I don't feel like they've gotten too personal, other people might argue that. But the people in my life who are involved with the storytelling, we're all on good terms, and we're all friends, and it was all taken pretty well as far as the personal side of it and how certain lines are specific to very specific people. It's difficult and it can be scary, and I did hurt some feelings initially, but I reserve that right as a writer and I don't want to censor it. It's not all nonfiction, nor do I think it has to be, and I also reserve that right. Someone shouldn't be like "if it's nonfiction, then he's lying" because people have gotten used to the idea that if Tim writes it in a song then it really happened. I don't want to be pigeonholed into that. This is all kind of weird, complex stuff, you know? I always say that I write with honesty, but whether it's fiction or non, it's all coming from the same honest perspective.
As a part of Cursive and the Good Life and Saddle Creek, you've really become a kind of indie rock celebrity. How do you deal with that, are you really aware of it? When I can recognize my ego becoming aware of that, I really try to stuff it back down. It really bothers me, and I don't want to embrace any kind of attitude like that and I don't want to embrace the kind of awareness that you're talking about. And I'll notice that by doing what I do in Cursive that I get special treatment and it bothers me when I'm drunk and I take advantage of it. I'm disgusted with a lot of things about myself, but I hope that I'm always trying to become aware of that and better myself. This is a difficult decision that I've had to make. I never wanted to be unreachable, but it is at this weird point now where there are people who do take it so far. And its great that they appreciate what you're doing but it makes ... it's this paradox and it has to do with ego again. It's this paradox of "Hey, I'm no different from anybody else and after a show is over, I can freely walk around a crowd and say hi to whoever and sign whatever and it doesn't matter." Then the argument against that is "Oh, so you want to go out to this mob of people and exploit your ego and be this rock star and get patted on the back." What is an answer to that, you know? I used to sign anyone's shit with just a T and a K and my family gave me a lot of grief about it, like I was being cocky because I can't actually just sign something. And the whole time I thought I was trying to be as humble as possible.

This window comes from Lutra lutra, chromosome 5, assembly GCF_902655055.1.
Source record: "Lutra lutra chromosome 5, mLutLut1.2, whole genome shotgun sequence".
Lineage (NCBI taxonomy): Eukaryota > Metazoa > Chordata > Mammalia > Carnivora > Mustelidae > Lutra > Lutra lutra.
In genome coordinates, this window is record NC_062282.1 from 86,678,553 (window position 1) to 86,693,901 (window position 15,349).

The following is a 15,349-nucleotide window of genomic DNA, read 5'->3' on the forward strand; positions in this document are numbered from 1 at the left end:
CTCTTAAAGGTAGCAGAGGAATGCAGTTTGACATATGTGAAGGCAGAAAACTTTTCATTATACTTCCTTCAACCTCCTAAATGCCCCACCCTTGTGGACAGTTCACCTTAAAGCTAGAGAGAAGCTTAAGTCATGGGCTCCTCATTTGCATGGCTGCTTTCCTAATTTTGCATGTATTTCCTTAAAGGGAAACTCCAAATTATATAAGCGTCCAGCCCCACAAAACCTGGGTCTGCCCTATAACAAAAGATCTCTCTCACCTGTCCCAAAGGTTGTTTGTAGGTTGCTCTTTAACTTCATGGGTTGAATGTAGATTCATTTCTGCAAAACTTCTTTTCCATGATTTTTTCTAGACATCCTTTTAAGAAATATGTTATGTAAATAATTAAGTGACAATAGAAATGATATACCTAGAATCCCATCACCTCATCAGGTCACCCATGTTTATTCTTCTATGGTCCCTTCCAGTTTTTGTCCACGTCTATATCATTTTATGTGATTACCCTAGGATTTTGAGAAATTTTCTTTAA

Do you ever see yourself switching gears and doing something that isn't music?
I'm actually switching gears next year and I don't really want to publicly set myself up for any humiliation, so I will just say that I want to write other things than just music. Cursive is on hiatus right now, so next year I'm gonna have a lot of time open, and it's intentional. I'm going to be thirty in August, and I really want to do other things besides music. I just feel like on my recent albums, especially with this new Good life record, it's like storytelling is just trying to bust out of them, it's like I'm trying really hard to write a story but I'm still stuck within the constraints of verses and measures.
What's your favorite cover song, or song you secretly wish you'd cover? .
Actually, one of the things I've been talking about, and have been talking about for years is that I really love female vocalists and so I've always wanted to do an album of all my favorite songs. Things like [Cyndi Lauper's] ''Time after Time" and a lot of pop songs are actually truly sad and truly beautiful, and I wanna do an album and really bring out the darker weepier side of these songs. Even songs like Lisa Loeb's "Stay," it's a really good song, it's just that I think the way it's produced is off. And I think Natalie Imbruglia's ''Torn'' is great, if you were to strip that song down and redo it, l think it'd be really good. I'm definitely going to do this at some point ... it's just a matter of when.
LP / Deluxe LP / CD / MP3
LP / CD / MP3